by Doug McClure
GREENSBORO-HARDWICK – With the opening of area schools around the corner, the COVID situation in Vermont is deteriorating. Meanwhile, the FDA has fully approved the Pfizer vaccine for those 16 and up, with approval for ages 12 and up expected soon. Children under 12 do not have the option to get vaccinated yet.
Vermont is dealing with a spike in COVID cases, but as of Monday, had made few changes to its recommendations. The state had discontinued reporting new cases on weekends but resumed due to the increases. The Delta variant is driving the surge, with the state now reporting “At this time, all the genetically sequenced specimens are the Delta variant.”
The Delta variant still poses many questions. A variant of the variant, “Delta plus” has begun showing up in other areas. Two of the questions are how frequently the virus gets past vaccines, and what that means in terms of outcomes and long-term impacts.
While Vermont’s vaccination rate currently stands at 85%, Delta variant cases have been showing up among vaccinated people. While data is unclear about vaccines’ effectiveness against Delta, there is no question among experts that the outcomes for the unvaccinated are far worse.
The CDC reported that “In two different studies [on unvaccinated people] from Canada and Scotland, patients infected with the Delta variant were more likely to be hospitalized than patients infected with Alpha or the original virus strains.”
The vaccine was not designed to prevent catching COVID; its goal is to prevent the worst outcomes. Former Vermont Governor Dr. Howard Dean tweeted over the weekend that “Being vaccinated matters a lot, but this Delta strain is far more dangerous than I realized.”
The vaccination picture in this area is nearly the worst in the state. After Essex County, Orleans and Caledonia County make up the second- and third-least vaccinated counties. Combining Caledonia and Orleans County, where the majority of Hazen Union students live, the overall vaccination rate is 13 points below the state’s, at 72%, according to the state’s statistics. For school-age children in the two counties who are eligible for a vaccine, Vermont reports slightly over half are vaccinated — 23% less than the statewide percentage.
Orleans County, like all but four in Vermont, is considered by the CDC to have a “high” level of community transmission. The four counties with “substantial” spread include Caledonia and Lamoille. Both levels meet CDC recommendations for masking indoors, even for the vaccinated people. The state has thus far not followed suit with the same recommendation for vaccinated people.
Combined with the emergence of the Delta variant, the lower vaccination rate in Caledonia and Orleans Counties is making things graver. Orleans County now has the second-highest rate of COVID infections in the state per 10,000 residents, and Craftsbury is among the towns in the second-most-severe category in terms of recent new cases per 10,000.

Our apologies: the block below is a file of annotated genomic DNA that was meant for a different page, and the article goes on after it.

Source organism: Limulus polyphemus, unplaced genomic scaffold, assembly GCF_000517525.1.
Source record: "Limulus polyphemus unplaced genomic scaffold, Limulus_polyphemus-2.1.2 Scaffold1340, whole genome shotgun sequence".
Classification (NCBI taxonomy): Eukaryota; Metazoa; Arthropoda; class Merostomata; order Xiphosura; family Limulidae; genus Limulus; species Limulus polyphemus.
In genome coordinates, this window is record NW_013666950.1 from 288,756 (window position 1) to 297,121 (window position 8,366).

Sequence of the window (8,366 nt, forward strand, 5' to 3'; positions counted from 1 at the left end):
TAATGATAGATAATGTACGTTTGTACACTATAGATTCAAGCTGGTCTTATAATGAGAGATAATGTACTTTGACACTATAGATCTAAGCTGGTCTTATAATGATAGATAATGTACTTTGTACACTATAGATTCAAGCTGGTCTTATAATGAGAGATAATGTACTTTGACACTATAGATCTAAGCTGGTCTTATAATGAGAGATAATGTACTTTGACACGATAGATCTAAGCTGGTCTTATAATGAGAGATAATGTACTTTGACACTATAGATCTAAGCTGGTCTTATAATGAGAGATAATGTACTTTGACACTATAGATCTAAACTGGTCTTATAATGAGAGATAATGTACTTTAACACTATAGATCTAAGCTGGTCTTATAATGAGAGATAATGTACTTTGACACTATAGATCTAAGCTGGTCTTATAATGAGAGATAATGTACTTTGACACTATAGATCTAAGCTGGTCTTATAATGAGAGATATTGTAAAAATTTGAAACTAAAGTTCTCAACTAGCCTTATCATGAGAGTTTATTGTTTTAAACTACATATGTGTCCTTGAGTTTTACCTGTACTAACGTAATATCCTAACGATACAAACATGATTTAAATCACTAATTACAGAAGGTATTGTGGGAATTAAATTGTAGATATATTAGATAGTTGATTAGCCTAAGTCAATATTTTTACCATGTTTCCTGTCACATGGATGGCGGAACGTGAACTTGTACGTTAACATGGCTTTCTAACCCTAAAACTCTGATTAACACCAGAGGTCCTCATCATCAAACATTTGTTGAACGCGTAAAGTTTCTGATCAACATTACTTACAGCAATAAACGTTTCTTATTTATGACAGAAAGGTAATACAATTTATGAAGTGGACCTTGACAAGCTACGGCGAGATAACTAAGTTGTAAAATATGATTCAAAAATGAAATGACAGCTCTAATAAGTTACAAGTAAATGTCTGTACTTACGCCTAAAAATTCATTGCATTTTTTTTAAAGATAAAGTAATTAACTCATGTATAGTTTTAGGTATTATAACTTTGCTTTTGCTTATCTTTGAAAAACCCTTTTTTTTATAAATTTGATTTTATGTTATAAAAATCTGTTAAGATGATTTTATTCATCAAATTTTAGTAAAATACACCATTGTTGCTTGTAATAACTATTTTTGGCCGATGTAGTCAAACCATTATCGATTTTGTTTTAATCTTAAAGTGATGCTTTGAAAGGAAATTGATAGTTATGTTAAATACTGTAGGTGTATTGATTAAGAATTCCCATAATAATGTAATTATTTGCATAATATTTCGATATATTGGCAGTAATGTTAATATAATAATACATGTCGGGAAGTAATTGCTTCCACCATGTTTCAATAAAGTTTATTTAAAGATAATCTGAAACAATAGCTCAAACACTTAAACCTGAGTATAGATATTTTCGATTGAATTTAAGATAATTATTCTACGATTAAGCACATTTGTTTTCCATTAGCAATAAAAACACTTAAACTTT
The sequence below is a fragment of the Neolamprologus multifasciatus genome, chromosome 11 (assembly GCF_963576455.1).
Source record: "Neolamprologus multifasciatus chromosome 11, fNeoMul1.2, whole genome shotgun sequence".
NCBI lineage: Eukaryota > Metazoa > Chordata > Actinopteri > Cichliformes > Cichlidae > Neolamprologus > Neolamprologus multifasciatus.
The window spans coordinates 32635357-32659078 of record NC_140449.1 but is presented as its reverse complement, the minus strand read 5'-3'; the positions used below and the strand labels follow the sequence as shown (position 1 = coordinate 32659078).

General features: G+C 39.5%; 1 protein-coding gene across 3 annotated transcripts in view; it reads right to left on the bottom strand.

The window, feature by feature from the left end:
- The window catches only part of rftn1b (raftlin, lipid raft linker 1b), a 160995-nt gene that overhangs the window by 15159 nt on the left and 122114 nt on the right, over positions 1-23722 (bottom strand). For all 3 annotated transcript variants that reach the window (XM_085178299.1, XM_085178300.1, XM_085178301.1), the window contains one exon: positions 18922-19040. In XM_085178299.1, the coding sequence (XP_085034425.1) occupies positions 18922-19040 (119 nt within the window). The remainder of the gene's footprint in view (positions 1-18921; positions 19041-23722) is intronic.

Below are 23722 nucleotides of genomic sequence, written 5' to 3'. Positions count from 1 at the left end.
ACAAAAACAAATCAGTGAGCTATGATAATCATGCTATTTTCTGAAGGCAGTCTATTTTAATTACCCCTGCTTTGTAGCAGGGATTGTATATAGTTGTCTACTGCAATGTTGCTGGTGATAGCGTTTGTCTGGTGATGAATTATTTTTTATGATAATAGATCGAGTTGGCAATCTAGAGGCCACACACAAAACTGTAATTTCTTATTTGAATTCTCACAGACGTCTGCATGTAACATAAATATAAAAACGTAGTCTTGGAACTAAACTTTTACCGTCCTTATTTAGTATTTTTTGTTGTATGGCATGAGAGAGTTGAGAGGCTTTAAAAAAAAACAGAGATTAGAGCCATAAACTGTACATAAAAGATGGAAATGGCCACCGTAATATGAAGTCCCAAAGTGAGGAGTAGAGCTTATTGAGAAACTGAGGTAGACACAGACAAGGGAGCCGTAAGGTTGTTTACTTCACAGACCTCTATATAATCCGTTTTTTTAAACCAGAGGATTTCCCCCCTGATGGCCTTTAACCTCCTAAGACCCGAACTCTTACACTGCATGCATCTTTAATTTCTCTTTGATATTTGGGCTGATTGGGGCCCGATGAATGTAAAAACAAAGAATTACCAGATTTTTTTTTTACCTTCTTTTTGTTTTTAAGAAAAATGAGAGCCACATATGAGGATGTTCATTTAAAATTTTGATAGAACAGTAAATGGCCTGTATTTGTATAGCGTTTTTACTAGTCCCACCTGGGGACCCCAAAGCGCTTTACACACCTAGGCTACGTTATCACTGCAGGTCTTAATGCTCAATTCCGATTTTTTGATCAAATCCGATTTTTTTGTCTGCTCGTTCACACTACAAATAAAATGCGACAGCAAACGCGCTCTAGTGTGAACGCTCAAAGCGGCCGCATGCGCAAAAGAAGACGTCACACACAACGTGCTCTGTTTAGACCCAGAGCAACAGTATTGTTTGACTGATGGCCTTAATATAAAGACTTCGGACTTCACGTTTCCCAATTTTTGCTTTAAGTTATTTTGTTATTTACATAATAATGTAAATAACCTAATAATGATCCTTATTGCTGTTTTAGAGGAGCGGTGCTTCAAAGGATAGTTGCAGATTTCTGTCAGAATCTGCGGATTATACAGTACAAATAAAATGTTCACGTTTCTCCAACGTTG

Last week, the meaning of those numbers hit much closer to home. The Highland Center for the Arts posted a very brief notice about a “potential COVID exposure” last Wednesday:
“Due to potential Covid exposure among staff and out of an abundance of caution, we have decided to postpone the performances of the Vermont Comedy Divas, and Dwight & Nicole this weekend. If you have tickets to these shows, we will be in touch about refunds or rescheduling.”
The venue said it expects to resume its schedule “shortly.”
One year ago this week, no Gazette-covered town had any reported cases. Greensboro was first, with seven cases reported the second week of September 2020, and now has reported 37 cases. Hardwick did not report more than five cases until mid-November 2020 and now has reported 117. Craftsbury did not report over five cases until the first week of December 2020 and now has 61.
Vaccinations are free and widely available for those 12 and up. Visit healthvermont.gov/MyVaccine.
Northern Counties Health Care is offering free vaccination clinics with walk-ins welcome. The Hardwick Area Health Center is offering its clinics Mondays from 7:30 a.m. to 11:30 a.m., and Wednesdays 1:30 p.m. to 5:30 p.m. Clinics are also at the Northern Express Care in St. Johnsbury on Tuesdays and Thursdays from 3 p.m.to 7 p.m., and Saturdays 10 a.m. to 2 p.m. The Northeastern Vermont Regional Hospital is conducting clinics Mondays from 1 p.m. to 3 p.m.
The Vermont Department of Health’s Morrisville Local Health Office at 63 Professional Drive is hosting clinics on Thursdays from 9 a.m. to 1 p.m.
The vaccine is also available at pharmacies. The Hardwick Walgreens pharmacy is temporarily closed on weekends.
School clinics are also being held by Hazen Union for children. Parent or guardian permission is required to vaccinate those under 18.